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STANDARD Vol. XIV CARMEL, INDIANA, FRIDAY, NOvEMBER 4, igai AUSTIN BOND S FUST The judges in the Carmel "Slogan Contest" have made, their decision the contest ending November 1st, at 6 o'clock. Many took part in trie contest. At the outset very little interest was taken and very few slogans wc^e (submitted. During jthe last few days of the contest, however, much interest developed with the result that a nice bunch of slo- were submitted. The judges did not make a decision at once as the contest had more than three good answers submitted. In fact so many good ones were submitted that the selection was done by elimination of the least valuable and then it took some time to arrive at the three winners. The judges were Bailey Hawkins, R. J. Follett and 0. W. Nutt. To assure fairness no judge knew the name., of any contestant for honors. The slogans were submitted to them without any name attached and their opinion was arrived at, entirely unbiased. -Thus assuring the square deal to each one. It is hoped that the future corres- j pondence of each business man in our town will carry the slogan on their letter heads and envelopes. Help yourself by helping Carmel. Austin Bond won first in, the contest, his slogan being a design. Inside a circle Indianapolis is in the background with a cemented highway* leading from the foreground. At the edge of the foreground are two posts and between them the lettei*- ing. "Carmel, the north gate of Indianapolis." In the center of the design on the roadway are the words, "Cemented to the Capital." The Bond's design at once carried away first honors. Halford B. Dawson secured the second prize of $6.00 with his slogan of "Carmel; the people's service( station." Little Miss Helen Hargitt secured 3rd prize of a $2.00 box of .candy, with her design as follows: - x CARMEL Ts Many other good slogans were submitted. Thirty-five persons entered the contest. In a short time it is expected that the electrotypers will have, the designs made and the Standard will be in a position toxuse the excel- j lent design of Mr. Bond's on your let-; ter heads or in your advertisements. The contest has been an unqualified success and we take much pride in the result, the result that such a design has heen made for our slogan. Mr. Bond is an architect by profession and is a very capable ar tist. Red Cross Gives $310,000 to Aid 'Clean-Up' Drive An appropriation of $310,000 for Red Cross work in connection with the "clean-up" campaign Instituted by the Government to bring the claims of all disabled service men who are entitled « to Federal aid before the proper gov- i eminent bureau for action, has been made by the American Red Cross. The Executive Committee of the American Red Cross in making the appropriation authorized the appropriation of $35,000 of this sum to the American Legion to defray the expense of the Legion representatives assigned to the various districts of the Veterans Bureau. The remainder of the appropriation was authorized for apportionment among the several Divisions of the Red Cross for carrying on that part uf the "clean-up" work that falls di ™ctly upon the Red Cross organization LETTER FROM LOS I A new grocery store has opened for business in the rear room in the bank building. They have a nice, new, clean stock and ask a share of the public patronage. The store will be known as the D. & D. Grocery Co. The proprietors are John Deatrich and Everett Dill- inger. Mr. Deatrich . has delivered Westfield bread for several months in Carmel and then established a route throughout the country. A special feature of the new store will be the delivery of groceries as well as bread to the farmers. Along with the bread routes out of Carmel the delivery of groceries will be a feature of the business. No doubt but what the new firm will sell a lot of bread and groceries because of the delivery system. Later, if it is found feasable, a delivery of groceries in Carmel may be a feature of the business. MATTSV1LLE CROSSING Mr. and Mrs. Frank Parsely had as dinner guests Sunday, Mr. and Mrs. Earl Daniels and Jack Sells. Mr. and Mrs. Alfrred Adams were afternoon guests. Mrs. W. O. Morrison and daughter, Marguerite, were dinner guests Sunday of Mr. and Mrs. Ervin Moulton. Mrs. Eben Applegate was a weekend guest of her children, Mr. and Mrs. Floyd Millikan and Mr. and Mrs. Donald Millikan at Broad Ripple and attended the mask dance given by the Modern Woodmen at the Broad Ripple Park dancing pavillion. Mr. and Mrs. Brattain and daughter Mary Alice, spent Saturday night and Sunday with their parents, Mr. and Mrs. Frank Brattain of Eagletown. FRIENDS CHURCH Regular Announcements Sunday Bible School 9:30. Mornjng Worship 11:00. Christian Endeavor 6:30. Evening Worship 7:30. Wednesday meeting 10:00. Except business meeting once each month 7:30. Special, October 25, 7:30: iSx-president Edmund Stanley of Friends University will speak on "Relief work and needs in Europe." The speaker has been over the fields and will give reliable information. Everybody invited. White Chapel M. E. Church Notes , Revival meetings will begin next Sunday, November 6th, at White Chapel, 7:15 p. m. Rev. Hoover, of Westfield, will lead the singing each evening. The entire community is urged to support this important community center. Preaching at Carmel will be in the morning, November 6th. Feed Raughleigh's Stock Tonic or All Medicine Stock Mixture to keep your stock in good condition. C. M. WALKER. On Wednesday night at the Friends church the High School will give a musical program, consisting of choruses, orchestra numbers and solos, No admission will he charged but a collection will be takn to defray incidental expenses?. All parents and pa^ trons are invited to be present. The program will start at 7:30 o'clock. Mr. and Mrs. Verne Patty, Miss Reba Fay and Chalmer Montgomery were Sunday dinner gnests of Mr. and Mrs. Roy Dewey and family, at Cicero. Raughleigh's Poultry Tonic promotes growth and egg production. C. M. WALKER. Mr. and Mrs. Fred Brown and daughter, Miss Lena, had as Sunday guests, Mr. and Mrs. Frank Brown, of Broad Ripple and Mr. and Mrs. Chas. Brown and daughter, Miss Lois. LOST—Minnow seine, left at Cool Creek bridge. Reward of $2 for return to the Standard office. Buschman Bros. To the Editor of the Carmel Standard :\ Mr. and Mrs. Lemuel Carey, of Carmel, arrived in this city a short time ago for a visit of six months. They are living at present with their son, Clifford, in his beautiful home on 9th Avenue. This is in the south-west part of the city and a very prosperous location. It is hard to keep track of the new houses bejing erected ajU. around Clifford's residence. It is high, rolling ground, and so near the ocean the soft winds blow from the south and bring health and comfort to those who sojourn from the Eats-, ern States. It is just ten years almost to a day since Mr. and Mrs. Carey arrived here on their first visit in 1911. Cousin Lemuel says he can see many changes but he has not had opportunity to see many parts of the city. He will be surprised when he visits around town and sees some of those magni- '• ficent blocks which have been built in the past three years, including five great theatre 'buildings costing a million to two million dollars each; and then down to the ocean and see the wonderful shipping interests at San Pedro, all built up in the past ten years. Miles and miles of docks and noW' not room enough for the great ships coming in. Plans are now underway to extend the breakwater dam all the way to Long Beach, and make a protected harbor of more than five hundred acres from thirty to fifty feet deep. This will give protection J to a thousand large vessels. Lemuel will be surprised when he. visits Long Beach, the city of his for-! mer visit. It was then a town of 35,000, now a city of nearly 80,000 people. During his first visit I had a letter in the Standard stating that the population of this city was 350,000. We are quie certain now of 700,000 ' population. For growth, prosperity and production, Los Angeles is said to be the great white spot of the United States. Cousin Lemuel complains a little of feeling old, but I encouraged him to think a few months out here in this delightful climate would make him young again. I call to mind an old gentleman I happen to know for over thirty years who is now living in Hollywood, and has just passed into his hundredth year. He maintains' an office here in the city and comes in almost daily. Oh shaw, What is the use of growing old. J. F. MENDENHALL, 174 South Burlington Ave. October 29, 1921. Red Cross Flans $6,000,000 Effort To Save Children Medical care and clothing for thousands of children in Central and Eastern Europe are outlined as the activities of the American Red Cross In Europe for the current year, say* a statement on the eve of the Annual Roll Call of tlie organization. These activities, supplemental to the feeding operations of the European Relief Council of which Herbert Hooker Is chairman, are designed to provide the most adequate and balanced relief within the resources of private philanthropy. Through the establishment of child welfare stations In the eenters of population of those countries where adequate medical care is not now obtainable, the American Red Cross plans to provide the medical assistance needed to restore these children to a normally healthy life. The sum of |6,r 000,000 has been made available for this work. Mrs. Leroy J. Patty was recently called to West Newton on account of the sickness of her daughter, Mrs. Charles Reddfck, Avhile there Mrs. patty bacame sick. Both are reported as improving. On account of the-sickness Mary Patty and Master John Reddick are staying with Mr. and Mrs, M. O. Cox. Mr. and Mrs. Charles Brown and daughter, Miss Lois, left Wednesday for Colorado Springs, Col., where they will spend the winter months. Frank Booth, of New York City, has returned after a visit here with his mother, Mrs. Booth. Miss Agnes Graves entertained the members of her Sunday sohool class at the Graves home, Tuesday night, YOUNG MEN OF ALL AGES! . Here is a new departure in magazines! Nothing like it is published in, America. A sweeping statement hut: true nevertheless. Whether a man's just beginning to shave or whether he wears gray whiskers, whether he's 17 or 70, if he has the spirit of youth, he'll enjoy. THE OPEN ROAD A magazine for men, young -and old, in whom burns the spirit of youth This magazine is establishing a remarkable reputation because -of its high-grade gripping stories, the kind that overflow with the vigor and cleanliness of the great outdoors, and its absorbing articles on a. wide variety of subjects, including Amateur sports, travel and exploration, science, "keeping fit," and business. It is beautifully 'printed and accompanied •by an abundance of fine illustrations. THE OPEN ROAD is a monthly magazine toward which readers of all ages are turning to-day. Such men as Herbert Hoover, Calvin Coolidge, General Wood and Dr. Charles W. Eliot recomment The Open Road in the highest terms. If you fail to get acquainted with it, you are missing something you owe to yourself to enjoy. Here is an opportunity to save money on your subscription: Special price THE OPEN ROAD } $3.05 McCall's ] THE OPEN ROAD 1 4.00 Pictorial Review ] THE OPEN ROAD American Magazine \ $5.75 Woman's Home Companion J Enter your subscription at this office. It will be forwarded Immediately to THE OPEN ROAD 248 Boylston St. Boston 17, Mass. THE COUNTY NEWS Real Estate Transfers Baker Pfankuche to John W. Huffman and wife. Lots in Millersburg, $425. John W. Huffman to Barbara A. Huffman etal. Lots in Millersburg, $600. Barbara A. Huffman to John W. Huffman and wife, Lots in Millersburg, $800. Phoebe L. Doan to John C. Hinshaw. Lots in Westfield, $50. John C. Henley to Thomas J. Whit- more, lots in Westfield, $1,00. Mary J. Anderson to Thomas J. Whitmore, lots in Westfield, $400. Washington Bank and Truat Co. Trustee to Arthur B. Dickson and wife, lots in Home Place, $1.00. Jehu Ballard to Albert J. Gunn, $3,500. Jehu C. Jackson to George E. King, lot in Jolietville, $200. Abner R. Melson to Charles W. Cadby. -Lots in Hortonville $2,000. Ed. Singleton et al to Frank E. Cropper and wife. Lots in Sheridan, $8.50. William P. O'Brien to Henry M. Hussey and wife. 36 acres in Delaware township, $1.00. William Randall to John J. Killey, 2 acres in ^Noblesville township, $625. Frank Garrett to Goldie Humbles, lot in Noblesville $1.00. L. & A. Harry L. Craig to William Randall and wife, land in Noblesville township, $1.00. Paul J. Johnson to Jonathan Myers, lots in Sheridan, $4,500. James R. Ogle to Jacob O. Parr, 18% acres in Adams township, $9,800. Pearl Remsen to James R. Ogle. Lot -in Sheridan, $2,325. New Cases Filed t James D. Scott vs. Elmer H. Naue, replevin proceedings. Grant Caca vs. R. C. Kline, complaint on note. Reliance Coal and Coke Co. vs. S. M .Lease, complaint account. Daisy A. Walker et al vs. Clarence E. Caylor et al, complaint to quiet title. Daisy A. Walker et al vs. Lela P. Walker et al, petition for partition. Everett *B. Train vs. Arthur Bar- dohner, complaint on possession pf note. Everett B. Train vs. Alf P. Butz, complaint on note. Grace Bailey vs. David Dorman, complaint for damages. Granville R. Bailey vs. David Dor- man, complaint for damages. William T. Friend et al ex parte petition for partition. Rauleigh Linaments and Cough Syrup, $1.00 each, plus war tax— C. M. WALKER. The Woman's Bible Class of The Friends Church will hold a Market and Bazaar on Saturday, November 19, at Foster and Sons room. Come^—Buy your Xmas presents on that day, Fancy work, aprons, Handkerchiefs, towels, cake, pies, baked beans, home made bread, dressed chickens, cottage cheese, canned fruit, jellies, potatoes, pumpkins, squashes and everything good. Will serve lunch. No. 15 GLAY CENTER LS Reports for the second month were given out Tuesday. The three highest averages in each grade were as follows: First Grade: Paul VanMetre, David Haston, Freemont Powers. Second Gr.ade: Alonzo Artman, Maxine Johnson, Harriet Sexton. Third Grade: Maxine Hopkins, Herbert Ottinger, Marwell Power. Fourth Grade: Irene- Harvey, Fletcher Power, Chester Lee. Fifth Grade: Hugh Haston, Arnold Johnson, Mostyn Hinshaw. Sixth Grade: Everett VanMetre, Raymond Hinshaw, Minnie Doane. Seventh Grade: Martha Hinshaw, Elmer Fearun, Albert Heather. Eighth Grade: Warren Harvey, Otis DaviB, Martin Clampitt The Hallowe'en Social given Friday evening was well attended. The prize for the .best masked com- ple was won by Mrs. Luther Graven and Mrs. Charles Fearrin. Russell Brown won the prize for the best masked individual and Saraellen Heather, the prize for the best masked child. A Thanksgiving program will be given by the school, Wednesday afternoon, November 23rd, at 2 o'clock. Everyon eis invited. The second team, won from the Carmel M: E. Sunday school team to the tune of 4 to 3 in a hard fought game of basket ball, Saturday evening. Mr. and Mrs. Zeno Vandover, Miss Esther Hoskins and Miss Edna Kenyon visited the school, Tuesday. Call again. JParents! watch for the announcement of the next Parent-Teacher meeting. If your child has not done as good work as you think he can do, come to the next meeting to get acquainted with his teacher and alk over his welfare wih her. In many cases it is the lack of understanding between the parent, pupil and teach- Mrs. Ruth Warren, who has been visiting friends and relatives at Carmel and Noblesville for several days, returned to her home at Lebanon, Sunday, accompanied by Judge and Mrs. E. E. Cloe as her guests for the day. A 11 oz. bottle of Raughleigh's Vanilla extract, $1.00. C. M. WALKER. Mr. and Mrs. J. W. Welborn and daughter, Mary, entertained at dinner last Sunday for Mr. and Mrs. Edgar Newlin an daughters, of Plainfield: Henry Welborn, of Greenfield, Mr. and Mrs. Dan Johnson and sons and Miss Metta Welborn. Mr. and Mrs. Austin Bond entertained at dinner last Sunday for Mr. and Mrs. Reuben Mann and Mr. and Mrs. Jesse Johnson and daughters, Lucile and Mary. Bert Lee, of New York City, who recently drove ihe Franklin Boo<h car here, will soon start on his return trip. Mr. and Mrs. Fred Hawkins and Mr. and Mrs. Fred Bristow were tho Sunday dinner .guests of Mr. and Mrs. R. J. Follett Dallas Foster -is1 at Indianapolis taking treatment this )week. Mrs. Foster was with him Sunday and Monday. Levi Carey, of Newcastle, visited his sister, Mrs. Harry Featherstoue and family this -week. Mr. and Mrs. T. H. Elliott were Sunday dinner guests of Mr.-and Mrs. D. S. Whitaker, of Lebanon. Mrs. L. V. Walker spent Wednesday with her parents, here. Feed Rauleigh's 'Hog ..Mixture .to your hogs for best results. C. U. WALKER. I FOR SALE—Michigan apples and potatoes. See Citf\Brown.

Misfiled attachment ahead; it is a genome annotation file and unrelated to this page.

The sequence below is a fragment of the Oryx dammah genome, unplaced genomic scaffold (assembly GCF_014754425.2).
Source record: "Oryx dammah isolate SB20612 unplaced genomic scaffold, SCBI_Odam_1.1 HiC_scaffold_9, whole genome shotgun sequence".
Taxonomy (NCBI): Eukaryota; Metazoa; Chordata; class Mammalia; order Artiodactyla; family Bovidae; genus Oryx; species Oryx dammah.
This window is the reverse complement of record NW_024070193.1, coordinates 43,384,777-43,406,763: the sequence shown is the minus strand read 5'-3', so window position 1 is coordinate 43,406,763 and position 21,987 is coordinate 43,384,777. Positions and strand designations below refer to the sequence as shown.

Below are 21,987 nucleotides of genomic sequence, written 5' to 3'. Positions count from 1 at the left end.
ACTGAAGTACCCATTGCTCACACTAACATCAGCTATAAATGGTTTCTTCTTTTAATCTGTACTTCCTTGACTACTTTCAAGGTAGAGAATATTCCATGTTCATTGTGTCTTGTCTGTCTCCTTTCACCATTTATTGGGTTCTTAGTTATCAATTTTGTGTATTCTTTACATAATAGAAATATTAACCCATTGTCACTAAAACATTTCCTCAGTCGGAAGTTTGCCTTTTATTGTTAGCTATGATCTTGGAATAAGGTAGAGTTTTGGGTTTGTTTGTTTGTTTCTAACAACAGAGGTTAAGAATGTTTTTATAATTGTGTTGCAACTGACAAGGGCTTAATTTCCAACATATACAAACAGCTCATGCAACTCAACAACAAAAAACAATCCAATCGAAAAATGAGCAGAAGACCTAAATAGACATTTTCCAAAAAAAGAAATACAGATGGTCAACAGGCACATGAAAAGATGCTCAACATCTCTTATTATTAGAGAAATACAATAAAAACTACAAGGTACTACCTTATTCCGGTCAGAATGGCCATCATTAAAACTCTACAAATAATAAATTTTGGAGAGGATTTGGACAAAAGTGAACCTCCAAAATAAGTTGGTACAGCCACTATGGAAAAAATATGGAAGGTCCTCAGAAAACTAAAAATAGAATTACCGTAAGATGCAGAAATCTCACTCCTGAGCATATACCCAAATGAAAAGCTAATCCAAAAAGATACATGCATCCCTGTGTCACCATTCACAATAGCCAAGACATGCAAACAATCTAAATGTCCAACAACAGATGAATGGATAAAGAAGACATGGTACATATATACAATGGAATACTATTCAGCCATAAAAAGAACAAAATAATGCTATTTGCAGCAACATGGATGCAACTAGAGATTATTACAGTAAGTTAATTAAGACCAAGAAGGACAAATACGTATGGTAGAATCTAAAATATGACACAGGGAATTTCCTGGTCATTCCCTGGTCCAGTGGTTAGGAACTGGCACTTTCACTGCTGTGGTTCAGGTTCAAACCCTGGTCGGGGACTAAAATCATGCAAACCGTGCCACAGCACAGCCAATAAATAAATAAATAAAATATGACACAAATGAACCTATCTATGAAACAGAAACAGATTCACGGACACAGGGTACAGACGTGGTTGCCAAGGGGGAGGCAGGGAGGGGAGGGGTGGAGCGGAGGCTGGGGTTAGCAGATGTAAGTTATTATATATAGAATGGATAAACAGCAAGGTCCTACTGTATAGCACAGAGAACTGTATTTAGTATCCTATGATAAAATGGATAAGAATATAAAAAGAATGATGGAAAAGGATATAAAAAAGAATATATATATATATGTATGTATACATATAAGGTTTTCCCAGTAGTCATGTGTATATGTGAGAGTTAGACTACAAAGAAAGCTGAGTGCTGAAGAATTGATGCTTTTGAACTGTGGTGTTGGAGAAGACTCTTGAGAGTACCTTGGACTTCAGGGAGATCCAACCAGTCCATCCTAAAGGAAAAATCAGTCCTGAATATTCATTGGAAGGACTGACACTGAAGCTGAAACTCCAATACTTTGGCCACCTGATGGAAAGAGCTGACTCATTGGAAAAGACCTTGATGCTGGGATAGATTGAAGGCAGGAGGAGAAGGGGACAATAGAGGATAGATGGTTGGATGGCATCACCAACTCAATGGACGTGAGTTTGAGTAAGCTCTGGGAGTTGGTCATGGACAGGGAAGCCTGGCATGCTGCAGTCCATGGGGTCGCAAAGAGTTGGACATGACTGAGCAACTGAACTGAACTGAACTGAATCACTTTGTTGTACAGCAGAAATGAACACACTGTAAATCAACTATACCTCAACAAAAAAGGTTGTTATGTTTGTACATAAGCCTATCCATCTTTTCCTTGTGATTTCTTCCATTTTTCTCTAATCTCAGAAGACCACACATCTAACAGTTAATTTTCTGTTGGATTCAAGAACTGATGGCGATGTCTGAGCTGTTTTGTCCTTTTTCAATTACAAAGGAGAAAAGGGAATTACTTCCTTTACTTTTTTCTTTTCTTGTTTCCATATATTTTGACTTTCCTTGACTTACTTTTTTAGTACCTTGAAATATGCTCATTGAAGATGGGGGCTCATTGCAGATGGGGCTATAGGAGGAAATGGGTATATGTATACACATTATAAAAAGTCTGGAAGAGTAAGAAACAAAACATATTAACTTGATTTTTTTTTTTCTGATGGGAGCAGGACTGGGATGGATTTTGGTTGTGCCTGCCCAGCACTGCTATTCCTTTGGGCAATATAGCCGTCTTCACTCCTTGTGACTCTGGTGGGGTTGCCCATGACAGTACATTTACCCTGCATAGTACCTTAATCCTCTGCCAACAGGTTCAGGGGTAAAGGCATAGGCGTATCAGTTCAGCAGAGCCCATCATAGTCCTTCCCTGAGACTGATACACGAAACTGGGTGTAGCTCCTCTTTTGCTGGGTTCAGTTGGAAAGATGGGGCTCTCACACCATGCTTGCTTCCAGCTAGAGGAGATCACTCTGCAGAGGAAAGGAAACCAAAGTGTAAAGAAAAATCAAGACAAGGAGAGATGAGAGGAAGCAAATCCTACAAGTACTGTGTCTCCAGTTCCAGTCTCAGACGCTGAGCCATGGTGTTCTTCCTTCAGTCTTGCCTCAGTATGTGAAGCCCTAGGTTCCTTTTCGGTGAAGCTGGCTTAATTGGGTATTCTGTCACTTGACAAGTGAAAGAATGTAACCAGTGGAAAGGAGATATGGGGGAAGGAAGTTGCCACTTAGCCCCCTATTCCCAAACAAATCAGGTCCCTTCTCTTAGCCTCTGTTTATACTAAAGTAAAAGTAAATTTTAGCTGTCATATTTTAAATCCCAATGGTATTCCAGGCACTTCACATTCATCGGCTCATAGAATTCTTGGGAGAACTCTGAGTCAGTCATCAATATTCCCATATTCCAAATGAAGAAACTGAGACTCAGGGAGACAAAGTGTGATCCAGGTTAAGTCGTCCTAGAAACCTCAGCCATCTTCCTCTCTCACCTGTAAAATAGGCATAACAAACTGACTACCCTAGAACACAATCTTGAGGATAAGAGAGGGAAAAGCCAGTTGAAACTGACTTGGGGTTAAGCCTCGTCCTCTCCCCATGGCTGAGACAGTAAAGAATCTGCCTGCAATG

|Title||1921-11-04 Carmel Standard|
|Serial Title||Carmel Standard (Carmel, Ind.)|
|Volume & Issue Numbers||Vol. 14, No. 15|
|Description||8 p. ; 48 cm.|
Hamilton County (Ind.) -- Newspapers
Carmel (Ind.) -- Newspapers
|Publisher||Indiana Associated Weeklies (Carmel, Ind.)|
|Owning Institution||Carmel Clay Historical Society|
|Digital Publisher||IUPUI University Library|
Hamilton County History
|Digital Specifications||Scanner: Konica Minolta PS7000C MKII; Full View: 400 dpi jpg 2000; Archived View: 400 dpi tif|